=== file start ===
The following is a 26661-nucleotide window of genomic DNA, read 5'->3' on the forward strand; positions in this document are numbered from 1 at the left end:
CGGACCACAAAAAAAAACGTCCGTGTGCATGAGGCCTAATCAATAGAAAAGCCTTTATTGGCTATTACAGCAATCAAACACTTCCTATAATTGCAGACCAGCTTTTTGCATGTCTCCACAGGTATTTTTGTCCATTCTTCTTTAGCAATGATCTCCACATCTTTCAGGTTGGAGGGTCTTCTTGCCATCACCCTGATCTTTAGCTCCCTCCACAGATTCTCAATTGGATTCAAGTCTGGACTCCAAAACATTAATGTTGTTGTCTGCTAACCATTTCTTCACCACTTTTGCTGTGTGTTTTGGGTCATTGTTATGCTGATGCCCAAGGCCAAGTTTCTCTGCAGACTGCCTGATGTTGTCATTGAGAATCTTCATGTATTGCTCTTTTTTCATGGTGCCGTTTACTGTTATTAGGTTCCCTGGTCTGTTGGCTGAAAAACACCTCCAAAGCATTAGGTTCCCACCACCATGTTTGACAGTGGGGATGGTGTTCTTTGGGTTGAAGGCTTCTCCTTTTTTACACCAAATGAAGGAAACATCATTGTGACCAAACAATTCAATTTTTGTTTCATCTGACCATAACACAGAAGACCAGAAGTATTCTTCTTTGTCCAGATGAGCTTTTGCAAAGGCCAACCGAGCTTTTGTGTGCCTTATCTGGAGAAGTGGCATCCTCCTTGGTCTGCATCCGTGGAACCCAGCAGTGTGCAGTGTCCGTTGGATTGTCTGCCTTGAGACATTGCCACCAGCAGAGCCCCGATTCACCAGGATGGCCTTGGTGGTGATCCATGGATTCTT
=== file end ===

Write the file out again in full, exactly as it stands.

The following is a 26661-nucleotide window of genomic DNA, read 5'->3' on the forward strand; positions in this document are numbered from 1 at the left end:
CGGACCACAAAAAAAAACGTCCGTGTGCATGAGGCCTAATCAATAGAAAAGCCTTTATTGGCTATTACAGCAATCAAACACTTCCTATAATTGCAGACCAGCTTTTTGCATGTCTCCACAGGTATTTTTGTCCATTCTTCTTTAGCAATGATCTCCACATCTTTCAGGTTGGAGGGTCTTCTTGCCATCACCCTGATCTTTAGCTCCCTCCACAGATTCTCAATTGGATTCAAGTCTGGACTCCAAAACATTAATGTTGTTGTCTGCTAACCATTTCTTCACCACTTTTGCTGTGTGTTTTGGGTCATTGTTATGCTGATGCCCAAGGCCAAGTTTCTCTGCAGACTGCCTGATGTTGTCATTGAGAATCTTCATGTATTGCTCTTTTTTCATGGTGCCGTTTACTGTTATTAGGTTCCCTGGTCTGTTGGCTGAAAAACACCTCCAAAGCATTAGGTTCCCACCACCATGTTTGACAGTGGGGATGGTGTTCTTTGGGTTGAAGGCTTCTCCTTTTTTACACCAAATGAAGGAAACATCATTGTGACCAAACAATTCAATTTTTGTTTCATCTGACCATAACACAGAAGACCAGAAGTATTCTTCTTTGTCCAGATGAGCTTTTGCAAAGGCCAACCGAGCTTTTGTGTGCCTTATCTGGAGAAGTGGCATCCTCCTTGGTCTGCATCCGTGGAACCCAGCAGTGTGCAGTGTCCGTTGGATTGTCTGCCTTGAGACATTGCCACCAGCAGAGCCCCGATTCACCAGGATGGCCTTGGTGGTGATCCATGGATTCTT